Chesebro also told investigators that he felt “misled” by the Trump campaign for concealing the entirety of their plan from him. He claimed that it wasn’t until last year that he fully realized the campaign had always intended to deploy the fake electors regardless of the outcome of its election lawsuits.
That idea was first raised in a September 2020 article in The Atlantic, which quoted a “Trump legal adviser” who described using alternate electors to overturn a Trump loss.
When asked by Michigan investigators if he had knowledge of The Atlantic article at the time it was published, Chesebro said he did not. Yet BadgerPundit tweeted about it the same day it was published and defended the plot.
Chesebro’s attorneys acknowledged in an interview with CNN that “there’s clearly a conflict” between some of his tweets and what he told Michigan prosecutors, and that some of the elector theories he embraced online were “inconsistent” with his subsequent legal advice to the Trump campaign.
Years ago at an APSA conference, Fred Schauer corrected me as pronouncing this with a Spanish pronunciation (“Torniyyo”) but the plaintiff was Italian and the “L’s” should be pronounced.
Arguments are just beginning, and at some point I’ll have to leave for class.
At this early point, it appears that Roberts, Sotomayor, Kavanaugh, and Kagan have all expressed great skepticism of these rules.
Justice Jackson pointed to some of the things that Facebook does that qualify as speech and some things that don’t. The questions suggest that at least some of the things that Facebook does are protected speech.
Kavanaugh asked if the antidistortion language in Buckley (saying government cannot equalize speech) and the precedent of Tornillo as to newspapers’ editorial discretion seems to doom this case.
Justice Thomas suggested that this should have not have been a facial challenge, which would be a way to duck deciding the merits in this case. So far, no other takers among the justices.
Justice Gorsuch asks about whether Section 230 preemption could dispose of parts of this case.
Justice Kagan made the same point I did in my recent Slate piece and in our brief about how when Musk took over, it changed the nature of the site. This shows content moderation is expressive:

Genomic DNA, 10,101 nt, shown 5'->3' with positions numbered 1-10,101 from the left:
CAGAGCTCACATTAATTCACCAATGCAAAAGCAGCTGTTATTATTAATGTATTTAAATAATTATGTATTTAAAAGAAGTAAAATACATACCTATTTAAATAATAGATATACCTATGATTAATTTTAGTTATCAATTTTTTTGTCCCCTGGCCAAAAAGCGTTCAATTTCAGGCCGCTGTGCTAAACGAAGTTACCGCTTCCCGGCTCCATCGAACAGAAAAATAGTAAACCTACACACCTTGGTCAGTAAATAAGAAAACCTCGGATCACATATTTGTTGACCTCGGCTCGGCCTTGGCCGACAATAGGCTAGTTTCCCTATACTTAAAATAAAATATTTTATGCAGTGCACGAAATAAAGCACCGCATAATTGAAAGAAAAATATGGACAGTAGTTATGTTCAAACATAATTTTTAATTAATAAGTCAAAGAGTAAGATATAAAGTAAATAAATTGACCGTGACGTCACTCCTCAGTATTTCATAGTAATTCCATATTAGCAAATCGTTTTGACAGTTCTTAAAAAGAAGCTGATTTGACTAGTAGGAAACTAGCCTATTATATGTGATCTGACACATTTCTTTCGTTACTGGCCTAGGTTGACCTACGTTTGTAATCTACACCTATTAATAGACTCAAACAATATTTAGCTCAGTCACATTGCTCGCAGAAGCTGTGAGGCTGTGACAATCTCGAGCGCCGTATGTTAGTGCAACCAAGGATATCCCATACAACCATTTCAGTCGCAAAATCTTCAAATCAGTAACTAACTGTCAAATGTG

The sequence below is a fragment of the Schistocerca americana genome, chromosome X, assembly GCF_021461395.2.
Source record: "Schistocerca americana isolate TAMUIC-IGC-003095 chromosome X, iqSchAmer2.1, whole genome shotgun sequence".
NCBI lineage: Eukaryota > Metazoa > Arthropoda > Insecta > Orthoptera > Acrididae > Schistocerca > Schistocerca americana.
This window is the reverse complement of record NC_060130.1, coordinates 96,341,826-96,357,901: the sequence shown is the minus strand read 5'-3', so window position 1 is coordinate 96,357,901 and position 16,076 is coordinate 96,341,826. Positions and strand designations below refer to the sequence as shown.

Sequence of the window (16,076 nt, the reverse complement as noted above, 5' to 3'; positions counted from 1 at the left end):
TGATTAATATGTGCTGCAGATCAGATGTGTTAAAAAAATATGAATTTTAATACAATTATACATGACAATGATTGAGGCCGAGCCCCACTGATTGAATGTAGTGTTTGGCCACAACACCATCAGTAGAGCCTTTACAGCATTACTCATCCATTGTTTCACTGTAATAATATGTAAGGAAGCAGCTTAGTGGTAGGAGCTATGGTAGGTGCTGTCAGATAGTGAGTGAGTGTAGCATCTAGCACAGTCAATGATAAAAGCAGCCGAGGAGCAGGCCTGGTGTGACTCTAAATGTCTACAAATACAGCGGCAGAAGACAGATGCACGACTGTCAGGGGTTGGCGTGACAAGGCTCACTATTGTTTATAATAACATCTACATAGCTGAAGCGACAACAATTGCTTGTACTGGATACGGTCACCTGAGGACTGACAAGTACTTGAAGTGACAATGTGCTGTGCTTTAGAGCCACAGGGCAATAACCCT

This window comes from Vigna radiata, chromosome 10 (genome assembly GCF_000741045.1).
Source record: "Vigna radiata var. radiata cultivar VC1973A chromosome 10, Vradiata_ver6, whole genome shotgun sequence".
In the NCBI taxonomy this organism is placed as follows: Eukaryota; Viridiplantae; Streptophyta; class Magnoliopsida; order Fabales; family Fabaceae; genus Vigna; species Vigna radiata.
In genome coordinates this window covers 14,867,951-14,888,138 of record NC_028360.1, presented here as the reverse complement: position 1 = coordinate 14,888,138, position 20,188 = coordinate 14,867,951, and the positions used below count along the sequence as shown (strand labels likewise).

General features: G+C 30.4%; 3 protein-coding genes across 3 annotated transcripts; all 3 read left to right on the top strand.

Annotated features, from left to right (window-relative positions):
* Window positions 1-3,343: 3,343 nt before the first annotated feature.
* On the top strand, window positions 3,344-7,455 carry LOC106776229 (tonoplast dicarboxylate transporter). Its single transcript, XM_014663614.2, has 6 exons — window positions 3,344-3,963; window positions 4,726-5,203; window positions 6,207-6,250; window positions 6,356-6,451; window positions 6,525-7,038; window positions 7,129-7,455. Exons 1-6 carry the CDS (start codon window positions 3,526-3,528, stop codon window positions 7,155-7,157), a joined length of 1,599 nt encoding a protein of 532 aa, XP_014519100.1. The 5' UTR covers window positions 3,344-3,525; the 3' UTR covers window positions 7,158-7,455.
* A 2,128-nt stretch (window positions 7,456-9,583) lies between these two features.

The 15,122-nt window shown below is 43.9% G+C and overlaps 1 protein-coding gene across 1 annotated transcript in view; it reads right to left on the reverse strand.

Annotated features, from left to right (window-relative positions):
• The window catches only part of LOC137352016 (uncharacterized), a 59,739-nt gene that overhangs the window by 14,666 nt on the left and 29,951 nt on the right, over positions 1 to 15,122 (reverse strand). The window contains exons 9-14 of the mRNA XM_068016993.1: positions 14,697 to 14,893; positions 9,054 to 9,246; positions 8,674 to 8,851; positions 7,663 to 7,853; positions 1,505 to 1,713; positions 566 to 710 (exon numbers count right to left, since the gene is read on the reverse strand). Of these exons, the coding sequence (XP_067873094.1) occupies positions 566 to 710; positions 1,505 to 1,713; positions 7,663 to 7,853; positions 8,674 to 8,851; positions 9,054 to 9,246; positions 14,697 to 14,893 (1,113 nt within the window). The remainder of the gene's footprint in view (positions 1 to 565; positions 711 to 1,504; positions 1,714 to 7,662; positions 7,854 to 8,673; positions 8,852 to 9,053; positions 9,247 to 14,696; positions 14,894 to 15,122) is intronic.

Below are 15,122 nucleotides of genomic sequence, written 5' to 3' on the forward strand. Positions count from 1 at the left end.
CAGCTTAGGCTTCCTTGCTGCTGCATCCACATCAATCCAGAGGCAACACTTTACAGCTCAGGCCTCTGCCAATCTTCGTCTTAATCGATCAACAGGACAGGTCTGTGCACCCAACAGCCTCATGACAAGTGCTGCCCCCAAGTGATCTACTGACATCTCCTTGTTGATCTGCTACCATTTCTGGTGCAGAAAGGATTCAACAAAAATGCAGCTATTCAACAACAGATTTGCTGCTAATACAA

It should be no surprise that after Elon Musk took over Twitter and changed its moderation policies to make the platform’s content less trustworthy and more incendiary, users and advertisers reevaluated the platform’s strengths and weaknesses, with many choosing to leave. Content moderation policies shape how the public perceives a platform’s messages. Content moderation decisions—including Musk’s, whether wise or not—are the exercise of editorial discretion. The public then decides which platforms to patronize, value, or devalue.
Justice Barrett, who had been quiet, suggests that platforms exercise editorial control like newspapers. More bad news for the Florida law.
[This post has been updated and corrected. It originally referenced Texas law.]
U.S. officials and experts are most concerned that Russia could try to interfere in the election through a “deepfake” audio or video using artificial intelligence tools or through a “hack and leak,” such as the politically damaging theft of internal Democratic Party emails by Russian military intelligence operatives in 2016.
The type of pro-Russia online propaganda campaigns that thrived on Twitter and Facebook ahead of the 2016 U.S. presidential election is now routine on every major social media platform, though it’s rare for individual accounts to go as viral now as they once did.
Those influence operations often create matching accounts on multiple sites, which vary drastically in their moderation policies. Accounts from one pro-Russia campaign that Meta, the owner of Facebook, cracked down on late last year, an English-language news influencer persona called “People Say,” are still live on other platforms, though some are dormant.